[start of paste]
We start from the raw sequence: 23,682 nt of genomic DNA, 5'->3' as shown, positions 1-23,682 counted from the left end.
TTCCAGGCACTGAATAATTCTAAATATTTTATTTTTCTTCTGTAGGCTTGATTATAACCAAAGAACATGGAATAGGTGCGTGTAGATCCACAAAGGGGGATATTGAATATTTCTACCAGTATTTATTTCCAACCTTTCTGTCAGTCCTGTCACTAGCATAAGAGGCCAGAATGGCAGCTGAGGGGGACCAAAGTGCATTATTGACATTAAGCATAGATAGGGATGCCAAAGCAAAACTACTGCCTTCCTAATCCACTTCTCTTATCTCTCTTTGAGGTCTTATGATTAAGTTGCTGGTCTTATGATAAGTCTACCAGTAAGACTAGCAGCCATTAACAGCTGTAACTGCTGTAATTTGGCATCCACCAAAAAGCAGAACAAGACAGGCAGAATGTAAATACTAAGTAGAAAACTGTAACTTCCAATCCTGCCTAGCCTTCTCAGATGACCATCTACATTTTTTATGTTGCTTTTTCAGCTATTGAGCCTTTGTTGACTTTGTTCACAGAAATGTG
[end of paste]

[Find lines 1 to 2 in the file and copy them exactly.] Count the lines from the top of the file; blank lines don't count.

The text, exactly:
We start from the raw sequence: 23,682 nt of genomic DNA, 5'->3' as shown, positions 1-23,682 counted from the left end.
TTCCAGGCACTGAATAATTCTAAATATTTTATTTTTCTTCTGTAGGCTTGATTATAACCAAAGAACATGGAATAGGTGCGTGTAGATCCACAAAGGGGGATATTGAATATTTCTACCAGTATTTATTTCCAACCTTTCTGTCAGTCCTGTCACTAGCATAAGAGGCCAGAATGGCAGCTGAGGGGGACCAAAGTGCATTATTGACATTAAGCATAGATAGGGATGCCAAAGCAAAACTACTGCCTTCCTAATCCACTTCTCTTATCTCTCTTTGAGGTCTTATGATTAAGTTGCTGGTCTTATGATAAGTCTACCAGTAAGACTAGCAGCCATTAACAGCTGTAACTGCTGTAATTTGGCATCCACCAAAAAGCAGAACAAGACAGGCAGAATGTAAATACTAAGTAGAAAACTGTAACTTCCAATCCTGCCTAGCCTTCTCAGATGACCATCTACATTTTTTATGTTGCTTTTTCAGCTATTGAGCCTTTGTTGACTTTGTTCACAGAAATGTG